Children presenting with recurrent infections may have underlying immunodeficiency disorders. Pediatricians should be alert to the warning signs indicating the potential for a PI disorder. Diagnosis includes a stepwise approach that begins with analysis of a CBC and quantitative immunoglobulin levels. If the results are positive after repeat testing, children should be referred to a specialist for further workup.
For most children diagnosed with a PI disorder, intravenous or subcutaneous immunoglobulin therapy is the standard treatment if specific antibody production is deficient.4,5 Bone marrow transplantation is indicated for children with severe PI disorders. For all patients, early detection and treatment are critical to avoid long-term adverse effects of an untreated PI disorder.
1. Bonilla FA, Khan DA, Ballas ZK, et al; Joint Task Force on Practice Parameters, representing the American Academy of Allergy, Asthma, and Immunology; American College of Allergy, Asthma, and Immunology; and Joint Council of Allergy, Asthma, and Immunology. Practice parameter for the diagnosis and management of primary immunodeficiency. J Allergy Clin Immunol. 2015;136(5):1186-1205.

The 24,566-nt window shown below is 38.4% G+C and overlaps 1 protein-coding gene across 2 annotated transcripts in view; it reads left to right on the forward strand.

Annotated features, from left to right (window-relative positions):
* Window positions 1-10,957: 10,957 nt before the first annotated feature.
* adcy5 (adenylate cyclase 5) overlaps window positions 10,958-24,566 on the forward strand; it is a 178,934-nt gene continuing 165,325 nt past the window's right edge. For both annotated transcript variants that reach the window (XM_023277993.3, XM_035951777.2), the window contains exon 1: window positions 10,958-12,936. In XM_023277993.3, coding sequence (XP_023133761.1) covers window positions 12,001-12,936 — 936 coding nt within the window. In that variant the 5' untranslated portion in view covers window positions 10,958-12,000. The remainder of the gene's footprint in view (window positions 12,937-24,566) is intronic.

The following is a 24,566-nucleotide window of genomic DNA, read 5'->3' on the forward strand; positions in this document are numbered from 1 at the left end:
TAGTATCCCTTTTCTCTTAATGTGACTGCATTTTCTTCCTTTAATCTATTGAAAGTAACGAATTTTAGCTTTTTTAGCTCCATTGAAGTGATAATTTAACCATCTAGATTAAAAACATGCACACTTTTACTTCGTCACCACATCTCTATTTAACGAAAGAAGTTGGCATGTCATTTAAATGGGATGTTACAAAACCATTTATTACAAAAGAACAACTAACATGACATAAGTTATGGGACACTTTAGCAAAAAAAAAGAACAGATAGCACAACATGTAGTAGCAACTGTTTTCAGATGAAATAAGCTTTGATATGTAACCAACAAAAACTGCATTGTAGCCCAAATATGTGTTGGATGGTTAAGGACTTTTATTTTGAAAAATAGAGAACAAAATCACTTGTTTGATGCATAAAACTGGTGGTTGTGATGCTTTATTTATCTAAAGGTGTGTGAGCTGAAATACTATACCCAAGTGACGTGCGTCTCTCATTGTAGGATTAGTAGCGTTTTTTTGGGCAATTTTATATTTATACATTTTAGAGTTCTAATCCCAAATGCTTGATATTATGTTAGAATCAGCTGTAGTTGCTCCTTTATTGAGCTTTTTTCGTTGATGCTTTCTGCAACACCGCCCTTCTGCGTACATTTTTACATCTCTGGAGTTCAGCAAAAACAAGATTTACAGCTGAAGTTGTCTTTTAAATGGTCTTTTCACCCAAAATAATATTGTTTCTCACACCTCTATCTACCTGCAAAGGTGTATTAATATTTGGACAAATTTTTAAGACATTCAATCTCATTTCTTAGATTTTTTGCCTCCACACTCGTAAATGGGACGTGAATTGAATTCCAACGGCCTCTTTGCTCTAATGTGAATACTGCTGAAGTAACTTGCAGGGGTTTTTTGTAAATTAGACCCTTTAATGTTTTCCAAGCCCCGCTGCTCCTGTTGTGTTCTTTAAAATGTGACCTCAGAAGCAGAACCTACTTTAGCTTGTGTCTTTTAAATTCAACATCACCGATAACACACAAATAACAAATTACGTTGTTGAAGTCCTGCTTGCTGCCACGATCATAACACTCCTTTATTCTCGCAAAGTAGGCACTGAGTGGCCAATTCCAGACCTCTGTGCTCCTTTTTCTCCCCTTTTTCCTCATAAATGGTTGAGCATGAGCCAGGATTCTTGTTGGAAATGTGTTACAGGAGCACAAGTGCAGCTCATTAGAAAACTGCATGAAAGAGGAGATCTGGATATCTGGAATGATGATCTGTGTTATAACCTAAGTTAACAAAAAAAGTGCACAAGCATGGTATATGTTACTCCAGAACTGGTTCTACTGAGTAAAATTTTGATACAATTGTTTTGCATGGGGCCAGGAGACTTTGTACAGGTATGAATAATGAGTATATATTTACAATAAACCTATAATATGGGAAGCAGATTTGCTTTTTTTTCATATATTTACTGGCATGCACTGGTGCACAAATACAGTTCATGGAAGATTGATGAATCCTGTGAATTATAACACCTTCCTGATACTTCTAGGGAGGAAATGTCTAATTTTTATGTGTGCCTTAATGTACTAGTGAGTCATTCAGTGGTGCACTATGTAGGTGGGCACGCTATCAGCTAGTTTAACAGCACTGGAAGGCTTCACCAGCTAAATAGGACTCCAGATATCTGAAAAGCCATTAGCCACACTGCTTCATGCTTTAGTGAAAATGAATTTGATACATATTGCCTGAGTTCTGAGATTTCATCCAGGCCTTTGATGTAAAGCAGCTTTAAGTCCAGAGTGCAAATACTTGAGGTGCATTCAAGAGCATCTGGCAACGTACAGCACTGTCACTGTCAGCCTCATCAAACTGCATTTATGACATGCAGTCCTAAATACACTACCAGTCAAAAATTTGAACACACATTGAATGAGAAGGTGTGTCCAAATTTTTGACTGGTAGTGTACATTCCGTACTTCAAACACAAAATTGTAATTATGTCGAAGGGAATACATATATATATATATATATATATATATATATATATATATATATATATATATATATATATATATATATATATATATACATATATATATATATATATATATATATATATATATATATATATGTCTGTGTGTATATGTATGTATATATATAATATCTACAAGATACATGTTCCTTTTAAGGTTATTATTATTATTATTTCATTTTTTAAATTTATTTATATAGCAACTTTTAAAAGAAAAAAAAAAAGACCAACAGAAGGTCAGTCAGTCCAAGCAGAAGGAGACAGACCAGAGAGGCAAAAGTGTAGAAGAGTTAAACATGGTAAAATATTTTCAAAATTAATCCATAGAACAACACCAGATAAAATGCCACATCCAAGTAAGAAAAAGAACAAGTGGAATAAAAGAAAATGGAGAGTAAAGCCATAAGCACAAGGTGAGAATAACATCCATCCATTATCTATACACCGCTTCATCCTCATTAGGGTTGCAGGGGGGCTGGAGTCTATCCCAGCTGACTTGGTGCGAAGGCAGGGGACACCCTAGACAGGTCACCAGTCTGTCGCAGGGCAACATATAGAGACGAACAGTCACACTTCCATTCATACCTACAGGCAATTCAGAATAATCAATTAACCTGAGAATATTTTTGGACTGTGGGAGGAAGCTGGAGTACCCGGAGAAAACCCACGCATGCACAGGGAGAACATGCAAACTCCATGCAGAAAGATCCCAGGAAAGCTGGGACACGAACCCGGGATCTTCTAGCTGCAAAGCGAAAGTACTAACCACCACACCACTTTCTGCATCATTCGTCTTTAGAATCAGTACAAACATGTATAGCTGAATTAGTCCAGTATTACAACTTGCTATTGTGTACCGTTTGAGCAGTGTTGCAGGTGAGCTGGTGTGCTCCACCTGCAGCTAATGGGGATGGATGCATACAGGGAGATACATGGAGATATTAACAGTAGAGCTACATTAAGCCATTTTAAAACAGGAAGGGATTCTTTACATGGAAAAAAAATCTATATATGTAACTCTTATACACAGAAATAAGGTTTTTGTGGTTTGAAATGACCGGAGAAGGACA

2. Modell V, Gee B, Lewis DB et al. Global study of primary immunodeficiency diseases (PI)-diagnosis, treatment, and economic impact: an updated report from the Jeffrey Modell Foundation. Immunol Res. 2011;51(1):61-70.
3. Abramson SL. Recurrent infections: Is it immunodeficiency? F1120. Presented at: American Academy of Pediatrics National Conference and Exhibition; September 16-19, 2017; Chicago, IL.
4. Yong PL, Boyle J, Ballow M, et al. Use of intravenous immunoglobulin and adjunctive therapies in the treatment of primary immunodeficiencies: a working group report of and study by the Primary Immunodeficiency Committee of the American Academy of Allergy, Asthma, and Immunology. Clin Immunol. 2010;135(2):255–263.
5. Orange JS, Ballow M, Stiehm ER, et al. Use and interpretation of diagnostic vaccination in primary immunodeficiency: a working group report of the Basic and Clinical Immunology Interest Section of the American Academy of Allergy, Asthma, and Immunology. J Allergy Clin Immunol. 2012;130(3 suppl):S1-S24.